Unlike most American children born every 0.5 seconds, James developed a rare mental disease called Psychotic Schizophrenia. Since there was no known cure for his condition, his parents raised him just like any other red-blooded American boy. They brought him to the park and enrolled him in various daycare centers to encourage social interaction.
Unfortunately James never really found his niche in high school. Due to his quiet nature and erratic schizophrenia attacks, he never made many friends. The friends he did make soon abandoned him after they discovered his psychological stigma.

When James left for Boston to pursue his interest in culinary arts, his parents stood behind him one hundred percent. They thought that his time away from home would open up new horizons for the young bachelor, but they had no idea what lay ahead.
At first James loved his culinary school. He made several friends who shared his affinity for cooking, and even found himself a steady girlfriend. Except that was before his first major psychological breakdown. And that was before the monster climbed into his mind.
The scent of burning and putrefied flesh was stronger now. James could almost taste the vile stench on his tongue and feel it slither down his throat. It made him sick. He felt warm stomach bile lurch into his mouth.

Streams of silvery moonlight filtered down from the dark canopy and fell across the hideous monster. He could see every disturbing feature clearly beneath the huge waxing moon. The creature was like a disease, infecting every cell and nerve ending inside James' body.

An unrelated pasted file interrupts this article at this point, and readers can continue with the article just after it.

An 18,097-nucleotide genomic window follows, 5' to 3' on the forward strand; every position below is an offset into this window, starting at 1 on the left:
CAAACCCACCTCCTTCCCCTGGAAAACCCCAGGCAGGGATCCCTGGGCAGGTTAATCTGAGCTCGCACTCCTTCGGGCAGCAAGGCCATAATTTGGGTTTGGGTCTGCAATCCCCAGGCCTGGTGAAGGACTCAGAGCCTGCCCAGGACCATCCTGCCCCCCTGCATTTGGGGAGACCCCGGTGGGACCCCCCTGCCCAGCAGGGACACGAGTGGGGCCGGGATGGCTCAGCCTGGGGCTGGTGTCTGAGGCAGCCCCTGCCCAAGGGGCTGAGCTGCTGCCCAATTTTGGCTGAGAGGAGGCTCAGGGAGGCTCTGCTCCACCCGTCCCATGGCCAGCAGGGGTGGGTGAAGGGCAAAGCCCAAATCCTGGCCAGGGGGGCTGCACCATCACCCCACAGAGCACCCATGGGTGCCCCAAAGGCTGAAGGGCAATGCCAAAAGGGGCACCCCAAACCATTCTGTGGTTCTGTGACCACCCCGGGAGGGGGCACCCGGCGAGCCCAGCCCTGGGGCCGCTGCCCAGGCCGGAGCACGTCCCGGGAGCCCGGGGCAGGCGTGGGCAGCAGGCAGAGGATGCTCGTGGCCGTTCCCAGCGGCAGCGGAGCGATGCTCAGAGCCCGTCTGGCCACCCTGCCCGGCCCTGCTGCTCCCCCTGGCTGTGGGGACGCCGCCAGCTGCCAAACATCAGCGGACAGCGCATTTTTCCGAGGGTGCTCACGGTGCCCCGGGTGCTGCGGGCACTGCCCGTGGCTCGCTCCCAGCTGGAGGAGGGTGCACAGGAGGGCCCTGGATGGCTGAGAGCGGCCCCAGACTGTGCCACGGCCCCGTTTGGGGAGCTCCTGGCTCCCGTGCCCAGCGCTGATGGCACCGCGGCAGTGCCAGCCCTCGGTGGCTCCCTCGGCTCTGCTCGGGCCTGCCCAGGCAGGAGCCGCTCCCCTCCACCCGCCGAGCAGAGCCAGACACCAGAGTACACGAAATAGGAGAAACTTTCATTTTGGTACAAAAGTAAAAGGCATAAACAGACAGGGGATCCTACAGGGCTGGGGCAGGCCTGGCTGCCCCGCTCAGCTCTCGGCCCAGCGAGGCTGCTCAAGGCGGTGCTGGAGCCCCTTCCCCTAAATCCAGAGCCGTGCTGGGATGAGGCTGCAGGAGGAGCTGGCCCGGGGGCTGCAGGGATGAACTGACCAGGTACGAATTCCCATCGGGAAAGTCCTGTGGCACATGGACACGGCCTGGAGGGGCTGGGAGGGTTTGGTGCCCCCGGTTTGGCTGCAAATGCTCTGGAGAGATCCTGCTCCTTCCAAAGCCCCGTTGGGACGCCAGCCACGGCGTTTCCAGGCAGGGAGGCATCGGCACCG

"Just leave me alone!" he shouted.

The creature seemed to crack an awful grin and lumbered forward once more. Its stiff, knotted toes crushed branches and insects alike beneath its monstrous weight.
James unleashed a breathless shriek and skittered into the thick foliage. He tried to tell himself that the creature was just a figment of his imagination, but something inside him refused to submit.

No matter what happens, just keep running.

Rocks and twigs snapped underfoot as he thundered through the labyrinth of trees. Every once in awhile he would slop to catch his breath and position himself among the rugged Colorado wilderness. He hoped that the creature would become lost among the countless oaks and dark ravines, but it always remained just a few steps behind him.
Suddenly James noticed a light up ahead. He scrambled toward the light with catlike dexterity and only stopped when he was too tired to go further. He could see a hunting lodge through the thick foliage, perched atop a small grassy knoll. Hunters had probably constructed the little cottage for shelter during the cold winter months.

James felt a thrill of excitement course through his veins. If there was electricity in the little lodge, that meant there might be people too. And people could help defend him from the creature!

James still remembered the first time he came face-to-face with his nightmare. The date was January 6, shortly after Christmas break. James came home from College to spend the holidays with his family when disaster struck. Someone snuck into the house during the night and killed his beloved parents. The emotional trauma that followed sent James into a complete psychological breakdown.